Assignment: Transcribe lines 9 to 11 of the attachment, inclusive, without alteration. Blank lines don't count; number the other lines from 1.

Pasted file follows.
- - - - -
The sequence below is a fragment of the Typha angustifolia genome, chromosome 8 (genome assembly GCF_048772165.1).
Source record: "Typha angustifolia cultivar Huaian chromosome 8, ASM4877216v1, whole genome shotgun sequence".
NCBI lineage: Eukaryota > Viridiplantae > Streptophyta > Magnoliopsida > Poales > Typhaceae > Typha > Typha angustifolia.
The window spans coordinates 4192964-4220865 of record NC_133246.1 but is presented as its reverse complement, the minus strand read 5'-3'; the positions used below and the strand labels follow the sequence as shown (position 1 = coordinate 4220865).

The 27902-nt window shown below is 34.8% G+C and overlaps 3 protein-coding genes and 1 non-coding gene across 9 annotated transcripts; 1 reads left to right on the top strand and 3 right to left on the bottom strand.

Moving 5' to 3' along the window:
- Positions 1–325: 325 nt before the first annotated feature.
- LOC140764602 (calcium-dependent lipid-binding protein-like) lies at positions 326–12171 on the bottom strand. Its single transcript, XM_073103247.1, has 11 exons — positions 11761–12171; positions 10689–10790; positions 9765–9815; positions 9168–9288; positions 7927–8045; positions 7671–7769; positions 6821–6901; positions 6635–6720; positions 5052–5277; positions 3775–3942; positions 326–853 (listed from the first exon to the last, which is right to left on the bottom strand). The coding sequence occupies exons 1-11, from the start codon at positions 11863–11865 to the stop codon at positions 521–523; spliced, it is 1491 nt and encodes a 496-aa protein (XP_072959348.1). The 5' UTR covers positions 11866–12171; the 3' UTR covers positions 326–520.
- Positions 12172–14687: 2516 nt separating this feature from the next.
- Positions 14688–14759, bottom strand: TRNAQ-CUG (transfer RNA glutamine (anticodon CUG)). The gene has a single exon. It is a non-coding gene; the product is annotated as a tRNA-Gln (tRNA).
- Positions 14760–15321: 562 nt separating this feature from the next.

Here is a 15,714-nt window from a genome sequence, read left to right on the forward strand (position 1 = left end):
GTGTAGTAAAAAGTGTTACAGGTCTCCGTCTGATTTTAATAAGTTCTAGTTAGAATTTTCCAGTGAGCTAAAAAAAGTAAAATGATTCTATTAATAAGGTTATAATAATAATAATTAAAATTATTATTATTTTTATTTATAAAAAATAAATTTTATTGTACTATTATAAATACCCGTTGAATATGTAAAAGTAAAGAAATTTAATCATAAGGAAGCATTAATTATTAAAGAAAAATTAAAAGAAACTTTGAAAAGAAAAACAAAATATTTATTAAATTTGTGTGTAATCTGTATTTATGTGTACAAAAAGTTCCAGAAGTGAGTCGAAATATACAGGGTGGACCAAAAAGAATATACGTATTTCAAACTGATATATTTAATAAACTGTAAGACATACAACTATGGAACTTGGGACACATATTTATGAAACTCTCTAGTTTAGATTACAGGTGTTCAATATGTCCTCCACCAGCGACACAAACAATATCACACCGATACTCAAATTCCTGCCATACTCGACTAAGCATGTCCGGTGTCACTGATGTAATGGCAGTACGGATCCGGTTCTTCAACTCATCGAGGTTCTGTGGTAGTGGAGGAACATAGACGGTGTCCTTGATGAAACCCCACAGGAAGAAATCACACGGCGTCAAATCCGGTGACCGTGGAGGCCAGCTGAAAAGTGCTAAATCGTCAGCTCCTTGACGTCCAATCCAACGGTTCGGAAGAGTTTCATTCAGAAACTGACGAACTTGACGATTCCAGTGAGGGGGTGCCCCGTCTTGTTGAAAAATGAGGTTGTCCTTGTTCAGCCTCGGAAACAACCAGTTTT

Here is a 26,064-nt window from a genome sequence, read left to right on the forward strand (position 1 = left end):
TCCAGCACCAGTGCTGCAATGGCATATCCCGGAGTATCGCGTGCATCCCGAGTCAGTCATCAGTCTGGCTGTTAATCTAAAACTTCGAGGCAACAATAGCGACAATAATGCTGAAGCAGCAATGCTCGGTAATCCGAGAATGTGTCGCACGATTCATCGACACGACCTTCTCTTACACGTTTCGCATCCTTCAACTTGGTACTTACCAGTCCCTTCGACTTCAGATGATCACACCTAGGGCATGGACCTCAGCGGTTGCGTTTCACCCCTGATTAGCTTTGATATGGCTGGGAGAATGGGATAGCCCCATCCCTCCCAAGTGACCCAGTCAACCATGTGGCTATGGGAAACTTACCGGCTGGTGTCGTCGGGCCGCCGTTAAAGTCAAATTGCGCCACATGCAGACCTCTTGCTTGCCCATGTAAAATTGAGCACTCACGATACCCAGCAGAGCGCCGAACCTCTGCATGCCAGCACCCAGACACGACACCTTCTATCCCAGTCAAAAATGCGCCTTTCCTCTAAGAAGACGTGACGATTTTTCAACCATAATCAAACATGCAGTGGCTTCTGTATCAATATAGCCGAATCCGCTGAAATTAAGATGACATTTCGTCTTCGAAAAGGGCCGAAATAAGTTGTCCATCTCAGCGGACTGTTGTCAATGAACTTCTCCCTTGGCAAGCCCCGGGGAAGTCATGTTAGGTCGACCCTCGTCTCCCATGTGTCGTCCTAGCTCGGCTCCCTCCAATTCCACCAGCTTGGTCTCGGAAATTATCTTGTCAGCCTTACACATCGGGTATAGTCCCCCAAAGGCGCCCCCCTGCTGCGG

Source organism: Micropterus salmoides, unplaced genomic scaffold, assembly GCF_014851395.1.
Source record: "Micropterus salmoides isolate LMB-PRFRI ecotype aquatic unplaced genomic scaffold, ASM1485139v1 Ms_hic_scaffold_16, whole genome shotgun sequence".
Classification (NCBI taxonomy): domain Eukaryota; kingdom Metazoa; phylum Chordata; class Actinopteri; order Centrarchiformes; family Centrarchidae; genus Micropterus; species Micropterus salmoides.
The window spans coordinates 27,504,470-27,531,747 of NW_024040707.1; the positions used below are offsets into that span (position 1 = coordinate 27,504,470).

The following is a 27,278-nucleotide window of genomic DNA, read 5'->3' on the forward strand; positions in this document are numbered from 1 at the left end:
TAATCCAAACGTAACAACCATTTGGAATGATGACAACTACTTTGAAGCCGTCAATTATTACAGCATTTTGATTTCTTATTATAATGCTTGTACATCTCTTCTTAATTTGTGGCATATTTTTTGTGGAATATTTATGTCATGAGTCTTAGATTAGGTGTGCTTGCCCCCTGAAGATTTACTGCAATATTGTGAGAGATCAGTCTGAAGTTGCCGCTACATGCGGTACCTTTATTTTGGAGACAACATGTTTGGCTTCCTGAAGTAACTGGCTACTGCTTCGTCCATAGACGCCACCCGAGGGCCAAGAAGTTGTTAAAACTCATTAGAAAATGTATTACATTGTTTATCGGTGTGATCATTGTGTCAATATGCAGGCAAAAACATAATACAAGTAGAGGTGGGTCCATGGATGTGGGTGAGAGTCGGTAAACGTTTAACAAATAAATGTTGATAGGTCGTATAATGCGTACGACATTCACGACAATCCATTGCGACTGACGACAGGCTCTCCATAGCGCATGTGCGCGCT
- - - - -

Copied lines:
- Positions 12172–14687: 2516 nt separating this feature from the next.
- Positions 14688–14759, bottom strand: TRNAQ-CUG (transfer RNA glutamine (anticodon CUG)). The gene has a single exon. It is a non-coding gene; the product is annotated as a tRNA-Gln (tRNA).
- Positions 14760–15321: 562 nt separating this feature from the next.